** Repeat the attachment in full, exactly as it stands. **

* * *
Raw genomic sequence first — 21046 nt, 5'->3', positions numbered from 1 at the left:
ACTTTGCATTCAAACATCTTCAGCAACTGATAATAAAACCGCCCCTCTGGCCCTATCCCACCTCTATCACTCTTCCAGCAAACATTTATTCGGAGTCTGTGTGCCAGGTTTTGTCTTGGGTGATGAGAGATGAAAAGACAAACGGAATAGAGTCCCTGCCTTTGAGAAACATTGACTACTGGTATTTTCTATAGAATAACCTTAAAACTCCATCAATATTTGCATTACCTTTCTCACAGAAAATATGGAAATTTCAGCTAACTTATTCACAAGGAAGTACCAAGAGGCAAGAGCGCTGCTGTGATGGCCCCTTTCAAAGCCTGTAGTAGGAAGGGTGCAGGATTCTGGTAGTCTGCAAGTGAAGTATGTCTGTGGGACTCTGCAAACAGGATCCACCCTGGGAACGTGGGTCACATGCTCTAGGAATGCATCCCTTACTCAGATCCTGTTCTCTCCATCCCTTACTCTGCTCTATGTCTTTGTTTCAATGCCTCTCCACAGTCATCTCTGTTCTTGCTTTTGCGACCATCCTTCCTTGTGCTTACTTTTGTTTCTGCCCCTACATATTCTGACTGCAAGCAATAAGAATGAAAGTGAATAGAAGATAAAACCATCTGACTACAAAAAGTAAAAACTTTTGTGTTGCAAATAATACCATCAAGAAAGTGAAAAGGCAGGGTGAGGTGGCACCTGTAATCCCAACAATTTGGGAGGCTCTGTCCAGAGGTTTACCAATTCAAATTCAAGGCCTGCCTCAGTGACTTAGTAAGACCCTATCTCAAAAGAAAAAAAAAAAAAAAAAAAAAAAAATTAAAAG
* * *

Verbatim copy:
Raw genomic sequence first — 21046 nt, 5'->3', positions numbered from 1 at the left:
ACTTTGCATTCAAACATCTTCAGCAACTGATAATAAAACCGCCCCTCTGGCCCTATCCCACCTCTATCACTCTTCCAGCAAACATTTATTCGGAGTCTGTGTGCCAGGTTTTGTCTTGGGTGATGAGAGATGAAAAGACAAACGGAATAGAGTCCCTGCCTTTGAGAAACATTGACTACTGGTATTTTCTATAGAATAACCTTAAAACTCCATCAATATTTGCATTACCTTTCTCACAGAAAATATGGAAATTTCAGCTAACTTATTCACAAGGAAGTACCAAGAGGCAAGAGCGCTGCTGTGATGGCCCCTTTCAAAGCCTGTAGTAGGAAGGGTGCAGGATTCTGGTAGTCTGCAAGTGAAGTATGTCTGTGGGACTCTGCAAACAGGATCCACCCTGGGAACGTGGGTCACATGCTCTAGGAATGCATCCCTTACTCAGATCCTGTTCTCTCCATCCCTTACTCTGCTCTATGTCTTTGTTTCAATGCCTCTCCACAGTCATCTCTGTTCTTGCTTTTGCGACCATCCTTCCTTGTGCTTACTTTTGTTTCTGCCCCTACATATTCTGACTGCAAGCAATAAGAATGAAAGTGAATAGAAGATAAAACCATCTGACTACAAAAAGTAAAAACTTTTGTGTTGCAAATAATACCATCAAGAAAGTGAAAAGGCAGGGTGAGGTGGCACCTGTAATCCCAACAATTTGGGAGGCTCTGTCCAGAGGTTTACCAATTCAAATTCAAGGCCTGCCTCAGTGACTTAGTAAGACCCTATCTCAAAAGAAAAAAAAAAAAAAAAAAAAAAAAATTAAAAG